Throughout my teens and early twenties, I was fascinated with the occult and the idea of magic. The night side of life and the psyche had always intrigued me, and by age 14 I had begun to read the Tarot cards. One year I took astrology lessons, which ultimately proved useful in overcoming my entrenched resistance to appreciating mathematics. My bookshelves still bulge with occult texts - alongside volumes on alternative medicine, philosophy, psychology, history and mythology, art and poetry, science fiction novels, and any other subject that has held my fancy long enough to propel me to a bookstore.
Early this morning, my cat awakened me. As I lay in that gossamer space between sleep and wakefulness with wispy and colorful fragments of dreams flittering softly around me like a bunch of bats startled by lantern light, a surprising insight grasped my imagination.
Magical thinking changes from one generation to the next, and every generation laughs at the superstitions of previous generations while embracing contemporary versions. While most people may scoff at the foolishness of ancestors who believed in demons or fairies, people today simply use different (preferably scientific sounding) terms for things of lingering mystery. Instead of warding off demons, we solemnly discuss ways of warding off the elusive causes of mental illness, or overcoming evil. Good fairies play no greater role in our lives than leaving an occasional coin under the pillow in exchange for a baby tooth - any more noteworthy boons we attribute to luck or to miracles, unless politicians find a convincing way to take credit for them.
Picture this: A modern day Mystery Temple where black-robed priests practice elaborate and solemn rituals. The atmosphere hangs heavy with awe, tinged with dread. Hushed voices in the background serve as a background for the occasional incantation delivered in monotonous tones as well as impassioned petitions and prayers. Laughter seems out of place here, as does weeping or wailing, and the poorly lit room often feels tangibly thick with stifled urges to vent emotion. The doors to the temple are zealously guarded, and no one may enter without permission. The temple dignitaries retreat to an inner chamber for meditation or quiet consultation during pregnant breaks in the dramatic proceedings.
An uninitiated visitor receives the unmistakable impression that matters of the gravest importance lie at stake in any discussion that takes place in this temple. Momentous decisions affecting society as a whole, and matters of individual life and death wholly outside the jurisdiction of the medical profession are decided here. All present tacitly understand that God supervises the rituals performed here, although none but the most perfunctory invocation of God seems appropriate. One man may be sacrificed on the altar, while another receives benediction and forgiveness at the behest of the highest powers known to man.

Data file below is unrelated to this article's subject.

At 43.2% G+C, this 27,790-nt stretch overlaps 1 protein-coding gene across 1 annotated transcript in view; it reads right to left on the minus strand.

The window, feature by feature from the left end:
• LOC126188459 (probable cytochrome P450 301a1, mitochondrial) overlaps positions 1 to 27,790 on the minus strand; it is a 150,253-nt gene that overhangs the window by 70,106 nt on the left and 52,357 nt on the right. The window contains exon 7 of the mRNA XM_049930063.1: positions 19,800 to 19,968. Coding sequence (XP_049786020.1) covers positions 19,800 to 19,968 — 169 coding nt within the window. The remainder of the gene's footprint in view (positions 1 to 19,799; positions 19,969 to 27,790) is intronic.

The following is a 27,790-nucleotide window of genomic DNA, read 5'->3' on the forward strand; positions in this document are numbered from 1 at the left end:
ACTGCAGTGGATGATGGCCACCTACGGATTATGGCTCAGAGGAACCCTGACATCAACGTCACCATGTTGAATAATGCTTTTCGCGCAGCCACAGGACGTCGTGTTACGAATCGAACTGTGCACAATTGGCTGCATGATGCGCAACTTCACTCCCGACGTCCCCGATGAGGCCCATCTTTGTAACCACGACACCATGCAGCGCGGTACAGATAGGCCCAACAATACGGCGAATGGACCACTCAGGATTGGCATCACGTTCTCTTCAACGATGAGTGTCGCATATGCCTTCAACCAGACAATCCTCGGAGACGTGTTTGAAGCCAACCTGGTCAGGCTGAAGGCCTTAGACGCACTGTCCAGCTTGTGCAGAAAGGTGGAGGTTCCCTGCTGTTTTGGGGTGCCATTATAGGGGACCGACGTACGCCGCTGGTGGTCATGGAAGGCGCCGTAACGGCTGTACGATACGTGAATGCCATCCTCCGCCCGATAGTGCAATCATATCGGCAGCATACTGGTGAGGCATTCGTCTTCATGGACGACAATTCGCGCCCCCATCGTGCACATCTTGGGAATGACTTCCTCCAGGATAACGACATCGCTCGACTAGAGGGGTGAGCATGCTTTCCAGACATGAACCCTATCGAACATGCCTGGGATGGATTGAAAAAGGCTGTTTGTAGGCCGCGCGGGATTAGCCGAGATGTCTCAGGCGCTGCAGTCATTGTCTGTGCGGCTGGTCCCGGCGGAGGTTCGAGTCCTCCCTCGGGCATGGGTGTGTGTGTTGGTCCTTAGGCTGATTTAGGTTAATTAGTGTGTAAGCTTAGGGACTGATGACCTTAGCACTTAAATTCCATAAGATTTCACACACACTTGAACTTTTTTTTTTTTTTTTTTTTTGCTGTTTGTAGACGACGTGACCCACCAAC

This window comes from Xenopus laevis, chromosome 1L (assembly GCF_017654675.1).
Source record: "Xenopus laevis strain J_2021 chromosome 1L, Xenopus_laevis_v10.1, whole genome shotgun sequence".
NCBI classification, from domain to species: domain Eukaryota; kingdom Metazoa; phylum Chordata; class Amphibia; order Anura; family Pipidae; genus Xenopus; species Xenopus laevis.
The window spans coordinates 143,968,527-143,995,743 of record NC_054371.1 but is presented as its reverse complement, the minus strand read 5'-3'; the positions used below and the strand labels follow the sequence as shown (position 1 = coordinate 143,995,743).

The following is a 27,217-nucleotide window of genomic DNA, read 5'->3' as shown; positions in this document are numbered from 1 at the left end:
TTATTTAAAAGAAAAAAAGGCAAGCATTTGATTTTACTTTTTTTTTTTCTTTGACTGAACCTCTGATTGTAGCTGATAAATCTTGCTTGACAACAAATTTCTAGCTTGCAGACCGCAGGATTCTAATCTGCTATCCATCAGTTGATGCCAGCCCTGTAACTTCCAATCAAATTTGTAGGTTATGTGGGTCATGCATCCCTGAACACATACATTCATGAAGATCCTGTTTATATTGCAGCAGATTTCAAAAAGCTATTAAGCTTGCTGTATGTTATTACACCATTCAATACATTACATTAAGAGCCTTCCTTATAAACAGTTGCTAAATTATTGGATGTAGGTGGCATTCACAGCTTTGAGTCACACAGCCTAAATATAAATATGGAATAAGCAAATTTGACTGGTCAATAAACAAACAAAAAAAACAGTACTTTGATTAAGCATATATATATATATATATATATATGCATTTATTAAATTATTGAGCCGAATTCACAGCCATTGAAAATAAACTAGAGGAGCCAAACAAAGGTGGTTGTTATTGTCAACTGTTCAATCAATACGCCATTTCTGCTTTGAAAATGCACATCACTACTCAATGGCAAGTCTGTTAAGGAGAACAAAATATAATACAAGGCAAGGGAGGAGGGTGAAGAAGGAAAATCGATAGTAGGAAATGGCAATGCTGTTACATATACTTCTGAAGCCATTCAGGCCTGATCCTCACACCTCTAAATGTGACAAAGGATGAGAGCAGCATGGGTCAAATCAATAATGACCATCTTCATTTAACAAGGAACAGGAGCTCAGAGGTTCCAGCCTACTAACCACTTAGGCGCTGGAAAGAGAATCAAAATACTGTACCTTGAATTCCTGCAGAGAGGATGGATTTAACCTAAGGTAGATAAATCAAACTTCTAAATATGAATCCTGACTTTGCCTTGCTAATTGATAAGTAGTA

Does that sound at all like a courthouse? While an undertow of disquieting concern about secret societies like Skull and Bones tugs insistently beneath the mainstream of cultural awareness and sometimes rises toward the surface, private rituals held in dark windowless rooms don't concern people greatly, no matter how bizarre or absurd. Yet perhaps unbeknownst to ourselves, we have all fallen under the sway of a less secretive and equally mysterious brotherhood. A priesthood of Law, with unquestionable power to deprive people of life and liberty, to issue judgments affecting one individual or all, and to determine matters of right and wrong with far greater efficacy than a mere papal edict.
Magical thinking appears to dominate modern day culture in surprising ways, with the Law superstitiously regarded as a magic wand. As if passing the right law will make little boys stop kissing little girls, or vice versa, or an additional sin tax - like a pin stuck into a voodoo doll - will magically bend recalcitrant individuals to a superior will.
The Law, like a silver bullet or wooden stake, supposedly slays the werewolves and vampires that prey on our vulnerabilities. Magical talismans like restraining orders, licenses, and the increasingly disposable search warrant weave a protective spell around the bearer and bind the unseen forces of evil. The high priests safeguard the Law of the god whose temple reigns supreme over the land, and before whom none dare refuse to prostrate themselves. Into his ravenous mouth babies and full-grown men disappear at the discretion of his priests and their underlings, all "for the good of society as a whole."
Until now, it had never occurred to me that a parallel might exist between my early fascination with the occult and my more recent preoccupation with the Law. No secret society practicing strange rituals in hidden chambers could hope to exert a tenth of the influence over critical world affairs than one operating freely and openly in our midst, with our full knowledge, overwhelming support, and voluntary cooperation. Hmmm.